Amidst all the noise surrounding Ontario’s decision to reduce the use of neonicotinoid seed treatments by 80 percent, Health Canada quietly released an update on its research into neonic insecticides and bee health yesterday.
The Pest Management Regulatory Agency said Canadian beekeepers reported fewer bee deaths in 2014 compared to previous years, but Health Canada scientists are concerned about reports of poor bee colony health in the later stages of summer.
The PMRA issued the report on the same day that Ontario announced its plan to significantly cut the acreage of corn and soybeans in the province that is planted with neonicotinoid coated seed. Ontario’s minister of agriculture and minister of the environment said the 80 percent reduction is needed to protect pollinators and the broader environment from this dangerous “neurotoxin.”
In its report, the PMRA reiterated previous findings that insecticide-laden dust from seed treated with neonicotinoids, such as imidacloprid, clothianidin and thiamethoxam, did cause bee deaths across Ontario during corn and soybean planting in 2012 and 2013.
But reports of bee deaths at seeding time were much lower this spring.
Apiarists reported less than 50 incidents from bee yards in 2014, compared to more than 200 reports from bee yards in 2012 and 2013.
The PMRA said cooler spring weather and later planting dates this year contributed to the reduction in dead bee reports.
The improvement may also be related to new seed treatment rules, instituted this year, where corn and soybean seeds must have a “fluency agent” that reduces the dust emissions from a planter.
The reduction in bee deaths at planting time is encouraging, but more Canadian beekeepers are reporting problems with their hives later in the summer:
• In August 2012, no beekeepers reported bee incidents at their bee yards
• In August 2013, 21 beekeepers reported incidents at 91 bee yards
• In August 2014, 27 beekeepers reported incidents at 184 bee yards
Most of the August reports focused on colony health. The beekeepers said their hives lacked foragers and had lower populations, while honey production was reduced.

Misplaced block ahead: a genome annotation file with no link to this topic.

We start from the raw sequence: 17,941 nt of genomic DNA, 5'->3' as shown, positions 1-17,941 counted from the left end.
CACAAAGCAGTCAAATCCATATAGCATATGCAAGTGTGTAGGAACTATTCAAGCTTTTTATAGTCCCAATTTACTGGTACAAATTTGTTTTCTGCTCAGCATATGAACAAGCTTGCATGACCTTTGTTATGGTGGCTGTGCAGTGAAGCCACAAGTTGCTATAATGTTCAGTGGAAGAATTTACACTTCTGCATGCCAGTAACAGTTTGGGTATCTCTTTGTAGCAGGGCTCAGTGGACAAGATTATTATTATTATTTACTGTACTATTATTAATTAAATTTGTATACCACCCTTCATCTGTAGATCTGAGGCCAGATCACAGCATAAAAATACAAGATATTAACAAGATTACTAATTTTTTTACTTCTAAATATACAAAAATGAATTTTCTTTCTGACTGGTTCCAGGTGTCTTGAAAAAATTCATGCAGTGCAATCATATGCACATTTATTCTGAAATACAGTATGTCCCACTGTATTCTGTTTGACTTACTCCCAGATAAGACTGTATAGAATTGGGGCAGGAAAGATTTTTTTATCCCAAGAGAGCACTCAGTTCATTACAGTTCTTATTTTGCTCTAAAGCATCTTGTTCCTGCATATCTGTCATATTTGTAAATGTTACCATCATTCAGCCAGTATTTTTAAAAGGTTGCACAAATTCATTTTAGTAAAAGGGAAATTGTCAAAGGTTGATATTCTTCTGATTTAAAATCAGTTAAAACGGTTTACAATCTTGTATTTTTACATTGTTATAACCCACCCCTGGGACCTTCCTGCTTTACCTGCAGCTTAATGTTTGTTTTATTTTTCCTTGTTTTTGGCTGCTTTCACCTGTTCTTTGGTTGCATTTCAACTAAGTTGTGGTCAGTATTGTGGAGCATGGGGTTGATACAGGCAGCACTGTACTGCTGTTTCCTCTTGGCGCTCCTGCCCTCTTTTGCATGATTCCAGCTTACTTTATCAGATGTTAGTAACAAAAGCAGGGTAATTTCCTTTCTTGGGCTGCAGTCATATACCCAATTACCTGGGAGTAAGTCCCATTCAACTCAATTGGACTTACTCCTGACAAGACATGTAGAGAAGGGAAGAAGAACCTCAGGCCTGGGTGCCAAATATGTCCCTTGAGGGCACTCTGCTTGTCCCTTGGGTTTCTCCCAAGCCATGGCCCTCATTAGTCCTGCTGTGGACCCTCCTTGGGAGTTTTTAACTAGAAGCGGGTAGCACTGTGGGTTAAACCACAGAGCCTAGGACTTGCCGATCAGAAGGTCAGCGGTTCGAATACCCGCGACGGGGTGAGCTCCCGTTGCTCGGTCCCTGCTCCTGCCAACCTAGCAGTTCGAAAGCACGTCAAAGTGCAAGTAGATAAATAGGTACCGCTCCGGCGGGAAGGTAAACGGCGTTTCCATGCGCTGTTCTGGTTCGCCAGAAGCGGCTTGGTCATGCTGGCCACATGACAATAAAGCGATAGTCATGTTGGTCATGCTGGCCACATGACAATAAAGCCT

“At this time, Health Canada’s PMRA does not have sufficient information to draw conclusions regarding a link between these colony effects and potential neonicotinoid exposure,” the PMRA said in its neonic and bee health update.
“The available science indicates pollinator effects can result from sub-lethal exposure to neonicotinoids, but no conclusions can be drawn that actual environmental exposures from some uses are at levels that may result in effects. More work is needed in this area.”
Other highlights from the report:
• In May, April and June of 2012, 23 beekeepers reported bee incidents at 238 bee yards.
• In May, April and June of 2013, 62 apiarists reported bee incidents at 265 bee yards.
• In May, April and June of 2014, 43 apiarists reported bee incidents at 82 bee yards.
• The 2012 reports featured high numbers of dead bees and clear signs of poisoning, including twitching and paralysis.
• The number of dead bees, per report, was much lower in 2013.
• The PMRA said the neonics are less of a risk to mammals than previously used pesticides. No human health concerns have been identified with the use of neonicotinoids to date.
• The PMRA is continuing its re-evaluation of this class of pesticides. It expects to release an interim report on that work in 2015.